Ed Bott on Windows Vista Media Center
This looks cool:
In June, I recounted my out-of-the-box experience with a new Dell PC running Windows Vista, starting with a failed BIOS upgrade, undergoing a successful repair, and establishing that the basic hardware and software setup was rock-solid.
The reason I bought this PC in the first place was to use it as the hub of a home theater system, integrated with a 5.1 surround sound setup and a 50-inch Sony HDTV with Vista Media Center as the front end. So, at the beginning of July, I took the plunge and moved this system out of the office and into the living room. It took about two weeks to assemble all the pieces I needed and get everything working together correctly, but today I am thoroughly pleased with everything about this system. If you’ve considered doing the same thing, I have some advice in this post, and I’ve documented the whole thing with an image gallery so you can see what it looks like.
The bottom line: It works. Spectacularly well, in fact. I originally approached this as a proof-of-concept experiment, and I was half expecting to run into at least one roadblock that would cause me to give up and go back to my old setup. Surprisingly, the only obstacles were minor ones.
I must confess to a bit of envy...I've long wanted to add a Windows Media Center PC to my living room setup. But since I've already got the Vista Media Center running on my home-office PC, it would be tough to justify buying a whole new PC dedicated to the entertainment center.
That said, even my current setup is pretty cool. As noted, I've got Vista Ultimate (which, like Vista Home Premium, includes the Media Center bits) running on my desktop PC, which is a several year-old Dell PowerEdge 400SC, with a hyperthreaded P4 proc, 2GB RAM, and a 256MB Radeon X1300 video card, giving me a respectable 4.0 Windows Experience Index. And I use my XBOX 360 as a Media Center Extender, which gives me most of the Media Center experience.
The upside of my setup is low-cost. I added a hand-me-down TV tuner to my desktop machine, and that allows me to record standard-def TV channels (I have a Verizon HD DVR for HD) on my PC, thus saving precious DVR storage space for the high-def stuff only), and it's pretty easy to convert DVR-MS content to WMV for viewing on my Zune when I travel (and if I'm looking for a larger screen, I can just sync my Zune as a guest on my laptop, and watch the video there, as I did last week with the "so bad it's good" Jet Li movie Black Mask.
All that said, I think Bott has it right when he says:
Bringing the PC into the living room simplifies the equipment lineup, reduces the cost, and potentially offers better performance because it’s not bound by network speeds.
True, the cost bit is lower for me because I'm not buying a separate Media Center PC, but I still may have to consider making the leap to a dedicated Media Center PC in the living room, as that would open up some cool side benefits, like being able to manage the family calendar without running into the office, and be able to easily sync that with what's going on with work (we currently keep the family calendar on paper on the fridge, which means I'm often fielding questions about what's going on at work, upcoming travel and/or events, etc., and having to run into the office, look stuff up, write it down on the paper calendar...not very efficient). There would also be the benefit of being able to run full-blown apps in the living room, which is not really possible on the 360 acting as an extender.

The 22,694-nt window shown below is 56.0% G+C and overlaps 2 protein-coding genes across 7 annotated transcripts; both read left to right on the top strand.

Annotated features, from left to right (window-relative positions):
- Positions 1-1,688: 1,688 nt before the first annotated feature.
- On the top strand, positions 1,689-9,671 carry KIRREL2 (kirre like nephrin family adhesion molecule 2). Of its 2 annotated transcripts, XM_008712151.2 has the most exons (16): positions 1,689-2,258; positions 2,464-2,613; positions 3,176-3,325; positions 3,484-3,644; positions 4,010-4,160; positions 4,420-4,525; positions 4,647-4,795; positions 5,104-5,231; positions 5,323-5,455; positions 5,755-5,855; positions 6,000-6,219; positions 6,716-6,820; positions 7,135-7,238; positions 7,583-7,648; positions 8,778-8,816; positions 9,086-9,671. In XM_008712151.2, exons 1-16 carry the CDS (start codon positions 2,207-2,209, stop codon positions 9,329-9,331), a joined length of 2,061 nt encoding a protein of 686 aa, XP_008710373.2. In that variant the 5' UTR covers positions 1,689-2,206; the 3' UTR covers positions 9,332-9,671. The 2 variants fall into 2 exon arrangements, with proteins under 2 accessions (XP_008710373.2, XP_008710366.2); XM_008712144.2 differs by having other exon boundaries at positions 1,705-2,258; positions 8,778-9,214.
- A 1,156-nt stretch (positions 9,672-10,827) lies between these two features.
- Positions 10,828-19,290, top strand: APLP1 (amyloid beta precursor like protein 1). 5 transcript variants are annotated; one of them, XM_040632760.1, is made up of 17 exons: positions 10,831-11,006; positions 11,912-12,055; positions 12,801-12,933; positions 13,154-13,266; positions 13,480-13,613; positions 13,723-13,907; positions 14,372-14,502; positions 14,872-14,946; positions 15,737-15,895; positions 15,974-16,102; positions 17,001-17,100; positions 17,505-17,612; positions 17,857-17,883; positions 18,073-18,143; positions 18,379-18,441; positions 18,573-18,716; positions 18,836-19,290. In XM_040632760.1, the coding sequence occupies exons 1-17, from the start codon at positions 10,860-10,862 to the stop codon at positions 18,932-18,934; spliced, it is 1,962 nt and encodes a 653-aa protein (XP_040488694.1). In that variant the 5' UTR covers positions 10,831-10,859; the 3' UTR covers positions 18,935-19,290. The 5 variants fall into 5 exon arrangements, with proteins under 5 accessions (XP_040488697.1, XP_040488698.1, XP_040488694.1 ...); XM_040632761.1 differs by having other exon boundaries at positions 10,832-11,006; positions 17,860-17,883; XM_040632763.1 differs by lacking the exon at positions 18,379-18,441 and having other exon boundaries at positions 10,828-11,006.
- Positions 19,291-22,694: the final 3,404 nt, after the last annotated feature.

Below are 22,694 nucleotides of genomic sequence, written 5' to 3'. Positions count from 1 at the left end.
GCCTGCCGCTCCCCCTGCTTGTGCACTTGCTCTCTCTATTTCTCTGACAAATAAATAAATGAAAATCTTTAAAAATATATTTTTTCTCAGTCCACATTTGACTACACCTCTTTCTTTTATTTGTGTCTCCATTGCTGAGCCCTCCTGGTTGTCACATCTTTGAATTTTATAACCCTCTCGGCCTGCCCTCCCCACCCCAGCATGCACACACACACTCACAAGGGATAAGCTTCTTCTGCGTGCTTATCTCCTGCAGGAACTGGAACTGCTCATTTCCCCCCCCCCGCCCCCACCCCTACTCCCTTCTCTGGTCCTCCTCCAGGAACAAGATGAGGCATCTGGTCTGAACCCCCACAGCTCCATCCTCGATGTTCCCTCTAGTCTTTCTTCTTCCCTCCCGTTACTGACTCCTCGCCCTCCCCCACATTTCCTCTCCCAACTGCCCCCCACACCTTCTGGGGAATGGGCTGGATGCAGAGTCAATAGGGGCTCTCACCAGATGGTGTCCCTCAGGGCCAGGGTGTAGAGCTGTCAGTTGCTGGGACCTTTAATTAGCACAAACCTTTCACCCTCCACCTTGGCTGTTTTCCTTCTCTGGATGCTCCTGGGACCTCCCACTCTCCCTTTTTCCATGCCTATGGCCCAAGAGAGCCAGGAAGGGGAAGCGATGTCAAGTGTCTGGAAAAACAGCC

The cool thing is that while not dirt cheap, Bott's setup also wasn't outrageously expensive either, coming in at just under $700.
Last, but not least, I can heartily agree with Bott's enthusiasm for Logitech's Harmony series of remotes. I have the Harmony 880, and it's really excellent. You install the Harmony software on your PC, then hook up your remote via mini-usb, go to their website, select your components and the activities you use them for, and the web-based wizard sets the remote up for one-button operation of the activities you specify. So when I want to play a game on my XBOX 360, I press the button labeled "Play XBOX 360," and the remote turns on the TV, receiver, and console, and switches the TV and receiver to the appropriate inputs. You can also customize to add steps such as turning the volume up or down when you start or power down from a given activity.
Overall, my take on Vista Media Center mirrors Bott's:
This will drive the Vista-haters crazy, but it has to be said anyway: When people see this system in operation, they actually say “Wow.”
My wife and mother-in-law both really love being able to see pictures of the kids on the large screen of the living room TV, rather than all having to crowd around a PC in the office. And having all our digital music available at the touch of a button has likewise been a boon.